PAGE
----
Clerk & Lindsell on Torts Mainwork & Supplement

9780414052802: Clerk & Lindsell on Torts Mainwork & Supplement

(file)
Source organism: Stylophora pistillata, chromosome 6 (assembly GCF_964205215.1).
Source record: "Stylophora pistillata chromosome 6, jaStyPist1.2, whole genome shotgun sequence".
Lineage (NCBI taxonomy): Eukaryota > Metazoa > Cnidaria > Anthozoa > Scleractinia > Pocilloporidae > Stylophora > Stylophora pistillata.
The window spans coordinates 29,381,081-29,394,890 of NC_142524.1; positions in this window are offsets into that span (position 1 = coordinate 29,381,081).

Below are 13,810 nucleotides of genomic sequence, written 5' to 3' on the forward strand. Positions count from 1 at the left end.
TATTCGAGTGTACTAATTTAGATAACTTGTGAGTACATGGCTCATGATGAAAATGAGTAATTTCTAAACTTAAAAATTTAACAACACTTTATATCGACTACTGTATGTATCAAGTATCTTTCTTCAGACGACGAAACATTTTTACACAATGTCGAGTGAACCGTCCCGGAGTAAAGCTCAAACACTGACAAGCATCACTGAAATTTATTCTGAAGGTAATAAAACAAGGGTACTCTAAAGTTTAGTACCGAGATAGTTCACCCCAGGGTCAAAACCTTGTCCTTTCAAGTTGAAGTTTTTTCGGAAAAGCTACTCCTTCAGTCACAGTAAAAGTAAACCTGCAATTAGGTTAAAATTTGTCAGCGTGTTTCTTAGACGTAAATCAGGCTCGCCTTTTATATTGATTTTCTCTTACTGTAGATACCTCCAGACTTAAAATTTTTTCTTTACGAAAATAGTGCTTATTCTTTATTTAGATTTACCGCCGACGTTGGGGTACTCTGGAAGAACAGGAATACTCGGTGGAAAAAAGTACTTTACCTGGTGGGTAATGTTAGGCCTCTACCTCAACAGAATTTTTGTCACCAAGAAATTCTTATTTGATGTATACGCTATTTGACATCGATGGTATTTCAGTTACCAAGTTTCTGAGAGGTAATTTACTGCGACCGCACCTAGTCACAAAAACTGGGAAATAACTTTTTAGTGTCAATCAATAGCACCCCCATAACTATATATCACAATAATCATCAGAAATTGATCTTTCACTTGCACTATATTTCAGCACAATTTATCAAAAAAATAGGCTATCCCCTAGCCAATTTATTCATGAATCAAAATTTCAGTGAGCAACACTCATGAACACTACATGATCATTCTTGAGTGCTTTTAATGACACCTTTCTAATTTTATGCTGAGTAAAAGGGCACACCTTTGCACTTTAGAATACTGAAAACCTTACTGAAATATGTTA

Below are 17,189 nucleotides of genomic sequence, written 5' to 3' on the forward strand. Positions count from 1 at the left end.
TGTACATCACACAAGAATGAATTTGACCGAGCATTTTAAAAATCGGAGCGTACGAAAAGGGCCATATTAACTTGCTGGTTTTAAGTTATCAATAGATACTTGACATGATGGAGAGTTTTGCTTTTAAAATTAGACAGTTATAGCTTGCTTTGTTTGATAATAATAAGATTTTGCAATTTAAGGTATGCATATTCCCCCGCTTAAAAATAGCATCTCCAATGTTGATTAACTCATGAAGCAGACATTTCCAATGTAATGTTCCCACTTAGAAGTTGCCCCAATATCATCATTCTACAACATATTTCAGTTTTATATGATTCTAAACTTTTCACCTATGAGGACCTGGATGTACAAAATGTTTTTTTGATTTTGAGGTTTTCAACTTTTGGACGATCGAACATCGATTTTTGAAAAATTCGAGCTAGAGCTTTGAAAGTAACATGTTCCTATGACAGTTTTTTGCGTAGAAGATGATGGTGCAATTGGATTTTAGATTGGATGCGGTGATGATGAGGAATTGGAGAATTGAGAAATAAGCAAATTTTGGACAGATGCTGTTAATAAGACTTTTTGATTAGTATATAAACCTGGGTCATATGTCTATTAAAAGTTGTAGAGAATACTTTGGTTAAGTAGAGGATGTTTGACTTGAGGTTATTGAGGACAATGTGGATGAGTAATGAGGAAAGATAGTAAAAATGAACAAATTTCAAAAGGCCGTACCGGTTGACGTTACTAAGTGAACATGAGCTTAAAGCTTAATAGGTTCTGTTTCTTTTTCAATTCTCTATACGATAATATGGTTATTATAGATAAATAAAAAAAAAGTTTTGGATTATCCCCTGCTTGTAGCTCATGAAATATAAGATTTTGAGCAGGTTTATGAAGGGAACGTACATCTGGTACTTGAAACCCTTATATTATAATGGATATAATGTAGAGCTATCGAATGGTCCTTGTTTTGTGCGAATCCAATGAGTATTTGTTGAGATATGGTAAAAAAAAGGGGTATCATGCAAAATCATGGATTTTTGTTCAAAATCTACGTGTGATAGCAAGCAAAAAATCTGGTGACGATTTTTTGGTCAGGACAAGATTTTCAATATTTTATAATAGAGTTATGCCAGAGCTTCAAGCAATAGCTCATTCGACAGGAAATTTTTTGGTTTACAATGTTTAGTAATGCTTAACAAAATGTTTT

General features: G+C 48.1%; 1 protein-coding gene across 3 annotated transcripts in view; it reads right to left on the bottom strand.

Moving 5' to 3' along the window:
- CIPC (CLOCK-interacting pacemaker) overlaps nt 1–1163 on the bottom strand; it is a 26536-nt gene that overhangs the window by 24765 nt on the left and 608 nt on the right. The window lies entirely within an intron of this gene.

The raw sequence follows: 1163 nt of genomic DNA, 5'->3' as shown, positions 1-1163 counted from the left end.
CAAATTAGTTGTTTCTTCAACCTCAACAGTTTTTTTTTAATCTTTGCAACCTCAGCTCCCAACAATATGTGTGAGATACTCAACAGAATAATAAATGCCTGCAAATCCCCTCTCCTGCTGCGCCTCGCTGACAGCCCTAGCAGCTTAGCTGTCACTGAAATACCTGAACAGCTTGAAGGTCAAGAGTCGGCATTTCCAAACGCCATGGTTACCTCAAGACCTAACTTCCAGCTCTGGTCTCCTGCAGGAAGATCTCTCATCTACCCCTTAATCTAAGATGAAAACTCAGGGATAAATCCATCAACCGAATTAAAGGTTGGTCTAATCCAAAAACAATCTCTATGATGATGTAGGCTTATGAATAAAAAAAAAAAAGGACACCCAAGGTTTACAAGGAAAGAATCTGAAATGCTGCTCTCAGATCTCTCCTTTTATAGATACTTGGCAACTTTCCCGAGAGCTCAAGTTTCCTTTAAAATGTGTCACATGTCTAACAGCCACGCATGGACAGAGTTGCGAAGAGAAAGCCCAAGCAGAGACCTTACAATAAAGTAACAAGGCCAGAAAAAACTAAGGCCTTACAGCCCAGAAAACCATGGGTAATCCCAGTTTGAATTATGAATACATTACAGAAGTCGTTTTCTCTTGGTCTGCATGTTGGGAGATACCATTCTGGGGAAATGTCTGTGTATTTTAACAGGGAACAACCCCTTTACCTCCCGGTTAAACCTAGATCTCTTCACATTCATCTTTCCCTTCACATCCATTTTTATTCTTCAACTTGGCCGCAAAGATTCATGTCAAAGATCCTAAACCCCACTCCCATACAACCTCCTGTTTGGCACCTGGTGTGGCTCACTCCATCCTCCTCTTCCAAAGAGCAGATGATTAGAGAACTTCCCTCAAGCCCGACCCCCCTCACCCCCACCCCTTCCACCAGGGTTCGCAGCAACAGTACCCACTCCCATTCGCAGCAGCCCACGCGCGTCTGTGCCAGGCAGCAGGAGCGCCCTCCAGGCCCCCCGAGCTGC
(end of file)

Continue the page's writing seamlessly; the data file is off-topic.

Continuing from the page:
As part of our Common Law Library series, Clerk & Lindsell on Torts stands out as one of our flagship titles. It is the definitive work and market leader in this area of law; it offers the most comprehensive coverage of the subject, providing the end user with indispensable access to current, frequent and unrivalled authoritative information on all aspects of tort law. An essential reference tool, Clerk & Lindsell is widely referred to and cited by practitioners and the judiciary. Clerk & Lindsell on Torts: Covers all areas of tort, including negligence, defamation, nuisance and trespass, and statutory torts Deals with common law, statutory, individual and commercial torts individually, chapter by chapter Offers unequalled explanation of the general principles and shows how these apply in different situations through detailed analysis of case law Gives detailed guidance on remedies, such as damages and injunctions Examines possible defences and arguments that can be used Covers the relevant human rights issues Considers Commonwealth law, making the work relevant throughout the common law world Keeps you fully up to date with regular supplements New to the 21st Edition The new edition will bring work completely up to date with the changes in the law since the last edition, including those arising from the Defamation Act 2013 and the developments in all of the key case law, including for example decisions of the Supreme Court in: Baker v Quantum Clothing Group on the relationship between an action for breach of statutory duty and common law negligence in respect of a claim for occupationally induced deafness. Sienkiewicz v Greif (UK) Ltd where it was held that the Fairchild test of causation applies in a case where the claimant has also been non-torsiously exposed to asbestos. R (on the application of WL (Congo)) v Secretary of State for the Home Department where it was held that a "causation test" does not apply to the tort of false imprisonment. A v Essex CC - the failure for a period of 18 months to cater for the special educational needs of a child does not constitute a denial of the child's right to education. Joseph v Spiller - in an action for defamation it is not a prerequisite of the defence of honest or fair comment that the readers should be in a position to evaluate the comment for themselves. Lucasfilm Ltd v Ainsworth holding that helmets and armour forming part of the "storm trooper" costumes in the Star Wars films were neither sculptures nor works of artistic craftsmanship within the meaning of the Copyright, Designs and Patents Act 1988. Smith v Ministry of Defence where it was held that "combat immunity" did not apply to the provision of allegedly defective equipment or inadequate training to serving soldiers and that therefore the Ministry could owe a duty of care to service personnel killed or injured in a combat zone in some circumstances Catholic Child Welfare Society v The Institute of the Brothers of the Christian Schools: an unincorporated association of lay brothers could be vicariously liable for an intentional tort committed by brothers who perform teaching duties at a school Ruddy v Chief Constable of Strathclyde where the Supreme Court held that a damages claim based on violations of Art.3 of the European Convention on Human Rights should be permitted to proceed in relation to an alleged assault by police officers and an alleged failure to investigate the case Financial Services Authority v Sinaloa Gold plc on whether the Financial Services Authority was required to give a cross-undertaking in damages for loss suffered by innocent third parties when seeking a worldwide freezing injunction of a person's assets who was suspected of fraudulent share-dealing Hayes v Willoughby on the defence contained in s.1(3)(a) of the Protection from Harassment Act 1997 to an action for harassment Vestergaard Frandsen A/S v Bestnet Europe Ltd on liability for breach of confidence in the use of trade secrets R (Faulkner) v Secretary of State for Justice; R (Sturnham) v Parole Board on the principles applicable to Art.5(4) cases arising from delay in the review of a prisoner's detention And in Crawford Adjusters v Sagicor General Insurance (Cayman) Ltd the Privy Council held that an action for malicious prosecution of civil proceedings could lie The new edition will also cover all of the important decisions handed down by the Court of Appeal, for example: Haugesund Kommune v Depfa ACS Bank concerning the application of SAAMCO to negligence actions against lawyers. Co-operative Group (CWS) Ltd v Pritchard where it was held that contributory negligence could not be relied upon as a defence to an action in trespass to the person. Connor v Surrey CC on the relationship between a common law action for negligence in respect of personal injury and a local authority's failure to exercise a statutory discretion conferred by public law. In International Energy Group Ltd v Zurich Insurance Plc the Court of Appeal confirmed that the Supreme Court decision in Durham v BAI (Run Off) Ltd has, in effect, overruled the decision of the House of Lords in Barker v Corus Joyce v O'Brien on the "causation test" for ex turpi causa defence Les Laboratoires Servier v Apotex Inc on the nature of an unlawful act sufficient to engage the illegality defence Smeaton v Equifax plc on whether a credit reference agency owes a duty of care to a person refused credit on the basis of adverse data on his credit file Taylor v A Novo (UK) Ltd on who qualifies as a secondary victim for the purposes of a negligence action for "pure" psychiatric damage Dwr Cymru Cyfyngedig (Welsh Water) v Barratt Homes Limited on the principle that a mere failure to perform a statutory duty will not normally give rise to a common law right to damages if the statute itself does not give rise to an action for breach of statutory duty Chief Constable of Hampshire Police v Taylor on the burden of proving causation in an action based on breach of the Personal Protective Equipment at Work Regulations 1992 Brumder v Motornet Service and Repairs Ltd where the Court of Appeal extended the defence in Ginty v Belmont Building Supplies and Boyle v Kodak to a case where the claimant was the sole director and shareholder of the defendant company, and had breached a different duty from the duty whose breach was the basis of his action Gore v Stannard (t/a Wyvern Tyres) where the Court of Appeal considered the application of the rule in Rylands v Fletcher to cases of fire, and concluded that its scope is significantly narrower than previous interpretations of the rule appeared to suggest Tamiz v Google Inc on the responsibility of the provider of an internet platform for blogging for defamatory content contained within individual blogs Cruddas v Times Newspapers Ltd on whether accusing a politician of acting "corruptly" involved an allegation of criminal corruption for the purposes of defamation Cairns v Modi and KC v MGN Ltd on damages awards in actions for libel Force India Formula One Team Ltd v 1 Malaysia Racing Team Sdn Bhd on the measure of damages for unlawful use made of confidential information The First Supplement brings the Main Work fully up to date with the latest developments, including decisions of the Supreme Court in: Coventry v Lawrence (No.2) on the liability of landlords for a noise nuisance caused by their tenants Fish & Fish Ltd v Sea Shepherd UK on the requirements for liability as a joint tortfeasor as an accessory to the commission of a tort Hounga v Allen, Jetivia SA v Bilta (UK) Ltd, and Les Laboratoires Servier v Apotex Inc where the Supreme Court reviewed, without finally resolving, the criteria to be applied to the defence of ex turpi causa International Energy Group Ltd v Zurich Insurance Plc UK where it was held that the common law rule established in Barker v Corus (that when causation is established by applying the Fairchild principle the defendant's liability is proportional to the risk created by the defendant) is still good law Jackson v Murray where the principles to be applied to an assessment of apportionment in cases of contributory negligence, and the circumstances in which an appellate court can overturn such an assessment, were reviewed Manchester Ship Canal Co Ltd v United Utilities Water plc holding that the Water Industry Act 1991 carries an implied right on the part of a sewerage undertaker to discharge surface water and certain treated effluents into private watercourses where the duties imposed under the Act could not be performed without continuing to discharge from existing outfalls Michael v Chief Constable of South Wales on whether the police owe a duty of care to victims of violence when they are aware of immediate and credible threats to the victim but fail to act on that knowledge (and the difference in this context between a duty of care in tort and claim under art.2 ECHR) Montgomery v Lanarkshire Health Board on the duty owed by a doctor to a patient to disclose information about the risks of proposed medical treatment and the alternatives to that treatment R (on the application of Kaiyam) v Secretary of State for Justice on the ancillary duty under art.5 ECHR to facilitate the rehabilitation and release of prisoners serving indeterminate sentences when in the post-tariff stage (though the prisoner's detention remains lawful under art.5) Rhodes v OPO on the necessary mental element for the tort of intentional infringement of the right to personal safety, as established in Wilkinson v Downton (holding that intention cannot be imputed as a matter of law, though it can be inferred as a question of fact) Starbucks (HK) Ltd v British Sky Broadcasting Group Plc on the question of what level of goodwill a foreign company must have in the UK in order to bring a claim in passing off A number of important decisions have also been handed down by the Court of Appeal, including: Best v Chief Land Registrar holding that, although a squatter who enters a residential property commits an offence under s.144 of the Legal Aid, Sentencing and Punishment of Offenders Act 2012, this illegality does not prevent his conduct from qualifying as adverse possession under the Land Registration Act 2002 Bostridge v Oxleas NHS Foundation Trust holding that a mentally disordered patient who had been detained unlawfully because the NHS Trust had failed to comply with statutory requirements was entitled to nominal damages only because his mental state was such that he could have been lawfully detained throughout the period concerned Commissioner of the Police for the Metropolis v Copeland on who can be regarded as the prosecutor for the purposes of the tort of malicious prosecution Coope v Ward on the "measured duty of care" owed by adjoining landowners in relation to the collapse of a wall between the properties where the wall had provided support for the claimants' land Coventry University v Mian and Yapp v Foreign and Commonwealth Office on the correct approach to a claim for psychiatric harm induced by stress at work arising out of disciplinary procedures instituted by the employer Crawford v Jenkins on the fundamental distinction between actions where a complainant is said to have procured an abuse of the process of a court and those where no such abuse of process occurs and which may be appropriately argued in false imprisonment Cruddas v Calvert on the test for showing malice in an action for malicious falsehood Haxton v Philips Electronics UK Ltd where a widow whose life expectancy had been curtailed by the defendant's negligence was entitled to recover the diminution in the value of her claim for loss of dependency under the Fatal Accidents Act 1976 arising out of the death of her husband Levi v Bates holding that the ability to bring a harassment claim was not restricted to the individual targeted by the course of conduct complained of, but extended to other persons who were foreseeably and directly harmed by the course of conduct Liverpool Women's Hospital NHS Foundation Trust v Ronayne on the test for what qualifies as a "horrifying" event for the purposes of a claim in respect of psychiatric harm when witnessing the consequences of clinical negligence in a hospital Northumbrian Water Ltd v Sir Robert McAlpine Ltd holding that a claim in nuisance for an unforeseeable isolated escape causing physical damage could not succeed unless it fell within the rule in Rylands v Fletcher Walker v Commissioner of Police of the Metropolis where it was held that confining an individual in a doorway for a short a time without lawful authority amounts to a false imprisonment Zenati v Commissioner of Police of the Metropolis on the important distinction between a claimant's action in respect of art.5 ECHR and a claim in false imprisonment